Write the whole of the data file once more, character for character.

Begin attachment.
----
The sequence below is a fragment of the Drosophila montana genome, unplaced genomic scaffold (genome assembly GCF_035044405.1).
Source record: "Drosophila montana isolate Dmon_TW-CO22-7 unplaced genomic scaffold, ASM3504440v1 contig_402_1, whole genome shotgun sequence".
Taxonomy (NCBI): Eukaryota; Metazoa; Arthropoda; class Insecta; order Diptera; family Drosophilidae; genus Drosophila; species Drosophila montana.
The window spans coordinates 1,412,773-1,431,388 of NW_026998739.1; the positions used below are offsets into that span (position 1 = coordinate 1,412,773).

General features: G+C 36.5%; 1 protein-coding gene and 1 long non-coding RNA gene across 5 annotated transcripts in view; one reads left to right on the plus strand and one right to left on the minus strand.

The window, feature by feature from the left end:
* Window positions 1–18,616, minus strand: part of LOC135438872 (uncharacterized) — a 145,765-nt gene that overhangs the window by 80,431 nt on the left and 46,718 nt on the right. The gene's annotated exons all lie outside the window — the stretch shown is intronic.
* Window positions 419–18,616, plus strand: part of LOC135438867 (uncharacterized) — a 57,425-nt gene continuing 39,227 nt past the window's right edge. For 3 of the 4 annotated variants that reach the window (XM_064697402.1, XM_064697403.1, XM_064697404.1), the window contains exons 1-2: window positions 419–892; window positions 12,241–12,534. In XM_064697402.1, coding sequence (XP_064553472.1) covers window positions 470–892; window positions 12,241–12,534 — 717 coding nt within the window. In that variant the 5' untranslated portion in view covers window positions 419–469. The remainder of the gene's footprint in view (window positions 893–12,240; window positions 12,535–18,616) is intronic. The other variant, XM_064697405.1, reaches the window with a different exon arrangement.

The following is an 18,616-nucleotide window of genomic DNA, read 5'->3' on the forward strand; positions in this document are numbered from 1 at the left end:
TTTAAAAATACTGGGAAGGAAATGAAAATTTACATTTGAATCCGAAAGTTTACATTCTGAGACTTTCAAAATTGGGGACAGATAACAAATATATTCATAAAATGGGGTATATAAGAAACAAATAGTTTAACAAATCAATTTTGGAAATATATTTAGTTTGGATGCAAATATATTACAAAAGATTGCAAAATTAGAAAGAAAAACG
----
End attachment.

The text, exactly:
The sequence below is a fragment of the Drosophila montana genome, unplaced genomic scaffold (genome assembly GCF_035044405.1).
Source record: "Drosophila montana isolate Dmon_TW-CO22-7 unplaced genomic scaffold, ASM3504440v1 contig_402_1, whole genome shotgun sequence".
Taxonomy (NCBI): Eukaryota; Metazoa; Arthropoda; class Insecta; order Diptera; family Drosophilidae; genus Drosophila; species Drosophila montana.
The window spans coordinates 1,412,773-1,431,388 of NW_026998739.1; the positions used below are offsets into that span (position 1 = coordinate 1,412,773).

General features: G+C 36.5%; 1 protein-coding gene and 1 long non-coding RNA gene across 5 annotated transcripts in view; one reads left to right on the plus strand and one right to left on the minus strand.

The window, feature by feature from the left end:
* Window positions 1–18,616, minus strand: part of LOC135438872 (uncharacterized) — a 145,765-nt gene that overhangs the window by 80,431 nt on the left and 46,718 nt on the right. The gene's annotated exons all lie outside the window — the stretch shown is intronic.
* Window positions 419–18,616, plus strand: part of LOC135438867 (uncharacterized) — a 57,425-nt gene continuing 39,227 nt past the window's right edge. For 3 of the 4 annotated variants that reach the window (XM_064697402.1, XM_064697403.1, XM_064697404.1), the window contains exons 1-2: window positions 419–892; window positions 12,241–12,534. In XM_064697402.1, coding sequence (XP_064553472.1) covers window positions 470–892; window positions 12,241–12,534 — 717 coding nt within the window. In that variant the 5' untranslated portion in view covers window positions 419–469. The remainder of the gene's footprint in view (window positions 893–12,240; window positions 12,535–18,616) is intronic. The other variant, XM_064697405.1, reaches the window with a different exon arrangement.

The following is an 18,616-nucleotide window of genomic DNA, read 5'->3' on the forward strand; positions in this document are numbered from 1 at the left end:
TTTAAAAATACTGGGAAGGAAATGAAAATTTACATTTGAATCCGAAAGTTTACATTCTGAGACTTTCAAAATTGGGGACAGATAACAAATATATTCATAAAATGGGGTATATAAGAAACAAATAGTTTAACAAATCAATTTTGGAAATATATTTAGTTTGGATGCAAATATATTACAAAAGATTGCAAAATTAGAAAGAAAAACG